Business in Ghana

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Posts Tagged ‘GDP’

Africa Attractiveness Survey: Africa’s Share of Global FDI Increases Over the Last Five Years

Posted by Business in Ghana on May 6, 2013

Global share of FDI up but project numbers down in 2012

African GDP expected to be 4% in 2013 and 4.6% in 2014

JOHANNESBURG, South-Africa, May 6, 2013/ Africa’s share of global foreign direct investment (FDI) has grown over the past five years highlighting the growing interest from foreign investors, according to Ernst & Young’s third Africa Attractiveness Survey (http://www.ey.com/za), released today.

The report combines an analysis of international investment into Africa over the past five years with a 2013 survey of over 500 global business leaders about their views on the potential of the African market. The latest data shows that despite a fall in project numbers from 867 in 2011 to 764 in 2012 — in line with the global trend — project numbers are still significantly higher than anything that preceded the peak of 2008. The continent’s global share of FDI has also grown from 3.2% in 2007 to 5.6% in 2012.

Mark Otty, Ernst & Young’s EMEIA Managing Partner comments, “A process of democratization that has taken root across much of the continent; ongoing improvements to the business environment; exponential growth in trade and investment and substantial improvements in the quality of human life have provided a platform for the economic growth that a large number of African economies have experienced over the past decade.” Read the rest of this entry »

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Africa: Underestimating GDP

Posted by Business in Ghana on January 2, 2013

By Adam Green

GDP growth is thought to be correlated to everything from conflict risk to whiskey consumption. And the current slew of positive stories about Africa are driven, in part, by the impressive GDP statistics posted by countries across the continent.

But these numbers are poor estimations of economic development, says Morten Jerven at Simon Fraser University. His argument is not that GDP does not say much about happiness, equality, environmental sustainability. It’s a more technical point: many figures are, well, just wrong. African GDP might actually be growing faster than we think. Read the rest of this entry »

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Sub-Saharan Africa’s Recovery Maintains Momentum

Posted by Business in Ghana on January 26, 2011

Source: World Bank Report

In its World Economic Outlook Update, the IMF said most countries in sub-Saharan Africa have recovered quickly from the global financial crisis, with the region projected to grow 5½ percent in 2011.

Low income countries, which escaped the worst impacts of the global crisis, are expected to match pre-crisis growth rates of about 6½ percent in 2011. But the recovery in South Africa has been more subdued, restricting projected growth to about 3½ percent in 2011. Read the rest of this entry »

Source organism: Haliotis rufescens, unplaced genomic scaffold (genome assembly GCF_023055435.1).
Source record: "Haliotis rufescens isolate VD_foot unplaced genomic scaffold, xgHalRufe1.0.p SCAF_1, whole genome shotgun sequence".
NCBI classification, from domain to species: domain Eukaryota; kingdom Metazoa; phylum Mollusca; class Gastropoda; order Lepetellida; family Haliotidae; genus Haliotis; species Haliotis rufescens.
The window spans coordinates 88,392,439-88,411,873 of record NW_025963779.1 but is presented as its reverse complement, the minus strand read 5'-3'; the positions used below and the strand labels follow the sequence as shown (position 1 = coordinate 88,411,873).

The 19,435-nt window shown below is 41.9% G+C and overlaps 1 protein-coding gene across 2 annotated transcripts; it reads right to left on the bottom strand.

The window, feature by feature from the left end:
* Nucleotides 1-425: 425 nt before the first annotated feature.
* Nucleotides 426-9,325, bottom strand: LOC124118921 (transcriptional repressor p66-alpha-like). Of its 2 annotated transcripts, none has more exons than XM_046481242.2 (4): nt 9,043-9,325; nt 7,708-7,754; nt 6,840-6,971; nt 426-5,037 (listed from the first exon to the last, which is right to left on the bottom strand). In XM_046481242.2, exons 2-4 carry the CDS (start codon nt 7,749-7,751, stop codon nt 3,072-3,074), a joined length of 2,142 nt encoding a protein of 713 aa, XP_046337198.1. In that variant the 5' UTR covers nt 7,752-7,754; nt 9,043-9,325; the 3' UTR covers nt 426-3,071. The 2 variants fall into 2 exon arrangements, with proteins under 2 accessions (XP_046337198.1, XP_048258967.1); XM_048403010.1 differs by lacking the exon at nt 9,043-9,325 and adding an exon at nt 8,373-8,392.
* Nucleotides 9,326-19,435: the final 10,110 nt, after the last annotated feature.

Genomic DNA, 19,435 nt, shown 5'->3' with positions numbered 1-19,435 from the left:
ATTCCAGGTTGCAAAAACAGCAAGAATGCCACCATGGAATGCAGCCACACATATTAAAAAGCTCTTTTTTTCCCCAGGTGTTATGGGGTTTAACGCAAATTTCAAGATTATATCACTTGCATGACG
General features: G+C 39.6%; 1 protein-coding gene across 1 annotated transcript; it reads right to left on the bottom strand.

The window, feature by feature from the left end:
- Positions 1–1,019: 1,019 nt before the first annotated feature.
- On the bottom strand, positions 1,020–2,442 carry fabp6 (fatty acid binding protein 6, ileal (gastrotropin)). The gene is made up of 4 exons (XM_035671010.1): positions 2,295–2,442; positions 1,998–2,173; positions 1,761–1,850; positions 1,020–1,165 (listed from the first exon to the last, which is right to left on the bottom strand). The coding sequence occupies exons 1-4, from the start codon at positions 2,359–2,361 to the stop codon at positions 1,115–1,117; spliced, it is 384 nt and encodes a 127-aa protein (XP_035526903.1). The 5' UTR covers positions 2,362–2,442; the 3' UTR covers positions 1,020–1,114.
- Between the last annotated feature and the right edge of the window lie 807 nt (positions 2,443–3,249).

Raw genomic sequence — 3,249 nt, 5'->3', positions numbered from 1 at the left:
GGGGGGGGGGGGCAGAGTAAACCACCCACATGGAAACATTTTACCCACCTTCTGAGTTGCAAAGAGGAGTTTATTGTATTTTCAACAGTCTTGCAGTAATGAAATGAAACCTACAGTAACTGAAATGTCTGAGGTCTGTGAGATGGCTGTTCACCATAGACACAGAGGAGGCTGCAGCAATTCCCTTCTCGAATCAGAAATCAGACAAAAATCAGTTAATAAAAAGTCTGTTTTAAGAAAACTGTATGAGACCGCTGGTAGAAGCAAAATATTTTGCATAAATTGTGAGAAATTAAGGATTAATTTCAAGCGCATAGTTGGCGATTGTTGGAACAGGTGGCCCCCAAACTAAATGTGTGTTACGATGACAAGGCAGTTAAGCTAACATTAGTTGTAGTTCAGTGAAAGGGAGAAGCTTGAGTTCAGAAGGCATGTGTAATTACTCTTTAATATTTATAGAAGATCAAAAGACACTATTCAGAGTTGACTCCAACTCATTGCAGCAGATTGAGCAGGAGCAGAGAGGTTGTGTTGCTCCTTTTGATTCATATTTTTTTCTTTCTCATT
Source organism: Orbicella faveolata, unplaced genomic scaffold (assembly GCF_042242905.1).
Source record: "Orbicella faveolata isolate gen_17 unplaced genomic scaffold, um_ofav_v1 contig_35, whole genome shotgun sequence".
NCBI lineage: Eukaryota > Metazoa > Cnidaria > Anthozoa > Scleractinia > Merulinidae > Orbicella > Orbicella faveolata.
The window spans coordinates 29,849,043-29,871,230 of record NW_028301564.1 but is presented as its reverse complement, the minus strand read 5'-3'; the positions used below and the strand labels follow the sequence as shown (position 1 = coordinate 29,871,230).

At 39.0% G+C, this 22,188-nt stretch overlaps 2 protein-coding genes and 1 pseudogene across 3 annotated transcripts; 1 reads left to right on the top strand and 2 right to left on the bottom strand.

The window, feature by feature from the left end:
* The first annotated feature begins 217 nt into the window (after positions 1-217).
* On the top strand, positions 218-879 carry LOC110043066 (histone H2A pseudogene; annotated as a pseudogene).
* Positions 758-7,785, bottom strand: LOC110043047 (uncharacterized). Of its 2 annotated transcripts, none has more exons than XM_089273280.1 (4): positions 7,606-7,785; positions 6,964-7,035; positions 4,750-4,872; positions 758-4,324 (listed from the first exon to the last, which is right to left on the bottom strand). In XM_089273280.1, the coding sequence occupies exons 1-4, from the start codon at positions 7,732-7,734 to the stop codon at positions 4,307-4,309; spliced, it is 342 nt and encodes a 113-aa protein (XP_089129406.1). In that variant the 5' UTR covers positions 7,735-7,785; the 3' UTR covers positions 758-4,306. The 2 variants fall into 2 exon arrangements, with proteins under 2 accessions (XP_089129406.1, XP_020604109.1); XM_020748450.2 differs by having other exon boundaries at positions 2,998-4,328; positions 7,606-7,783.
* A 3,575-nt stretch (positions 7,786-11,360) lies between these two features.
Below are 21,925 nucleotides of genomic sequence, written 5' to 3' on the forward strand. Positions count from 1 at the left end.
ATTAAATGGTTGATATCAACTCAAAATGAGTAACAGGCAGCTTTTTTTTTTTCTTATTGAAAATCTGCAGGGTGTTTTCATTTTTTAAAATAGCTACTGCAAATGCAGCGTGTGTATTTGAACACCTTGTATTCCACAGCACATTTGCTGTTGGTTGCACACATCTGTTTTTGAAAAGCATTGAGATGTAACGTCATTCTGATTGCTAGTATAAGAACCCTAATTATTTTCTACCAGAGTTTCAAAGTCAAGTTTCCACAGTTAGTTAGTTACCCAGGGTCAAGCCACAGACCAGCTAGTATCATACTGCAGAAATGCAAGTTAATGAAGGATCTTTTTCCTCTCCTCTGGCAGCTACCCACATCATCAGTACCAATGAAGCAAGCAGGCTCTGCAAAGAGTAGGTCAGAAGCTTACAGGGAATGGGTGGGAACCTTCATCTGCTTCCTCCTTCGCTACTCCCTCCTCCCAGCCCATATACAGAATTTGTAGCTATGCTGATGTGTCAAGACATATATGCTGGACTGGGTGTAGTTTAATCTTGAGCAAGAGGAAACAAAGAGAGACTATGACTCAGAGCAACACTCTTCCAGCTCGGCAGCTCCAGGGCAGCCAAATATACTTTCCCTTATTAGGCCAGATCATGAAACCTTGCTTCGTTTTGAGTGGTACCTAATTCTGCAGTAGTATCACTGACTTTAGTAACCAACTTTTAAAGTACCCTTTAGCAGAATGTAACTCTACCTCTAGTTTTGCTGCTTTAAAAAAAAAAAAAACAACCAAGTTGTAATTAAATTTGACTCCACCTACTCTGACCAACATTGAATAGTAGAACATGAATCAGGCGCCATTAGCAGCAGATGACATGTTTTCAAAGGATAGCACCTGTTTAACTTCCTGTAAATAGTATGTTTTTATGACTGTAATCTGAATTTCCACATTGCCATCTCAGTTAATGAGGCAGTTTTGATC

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After Rebased GDP, Still Many Open Questions

Posted by Business in Ghana on November 7, 2010

By Sydney Casely-Hayford, www.bizghana.com

Ghana’s Gross Domestic product (GDP) was revised by the Government Statistician, Dr. Grace Bediako from Ghc24.1 billion to Ghc44.8 billion, Friday 5th November.  Before the census figures are released in January 2011, this classifies Ghana a middle-income status country ahead of oil revenues.  The per capita GDP based on 24.3 million people translates to Ghc1,843 ($1,289).  There is a lot here for self-congratulation, but there are still missing links in the economy, which should have seen higher than the 60.3% change from the 1993 base to 2006.

The main ingredients for the revision are; a change in the base year from 1993 to 2006, improvements in the compilation methodology using 1993 accounting systems in place of the 1968 edition, improvements and revisions of data sources and finally a classification update to International Standard Industrial Classification 4 (ISIC4).  Long overdue. Read the rest of this entry »

Posted in Financial Services, Sydney Casely-Hayford | Tagged: , , , , | 7 Comments »

A Snap shot of the World Bank and IMF Annual Meetings: How to achieve a world without poverty!

Posted by Business in Ghana on October 18, 2010

By Franklin Cudjoe, Washington, D.C., www.imani.org

The World Bank and the IMF have not had many friends in the developing world since post-Structural Adjustments days, when their advice and interventions, largely backed by aid yielded slow and negative growth.  It is the case though, that dealing with the two Bretton Woods institutions is like loaded dice. In one breadth they provide you with advice, and then in another, they continue to support countries that fail, even when their failure did not originate from bad advice, but essentially rooted in disrespect for the most basic institutions needed to effect real change.

Take Ghana, for instance.  Not all the IMF and World Bank’s involvement in our mostly self-inflicted tottering economy in the 1980s come to doom and gloom? There were significant gains, which could have been used to diversify our agrarian based economy- yet we watched politicians splurge most of the gains on the 1992, 1996 and 2000 general elections. And just when our strangling debts were paid off, with a promise to ‘taking off’ into the middle income bracket, we watered down the gains again in 2008, with a world record deficit of almost 20% to GDP- mostly incurred as a result of light-speed spending, mainly outside of the budget and ostensibly to chase political votes. Read the rest of this entry »

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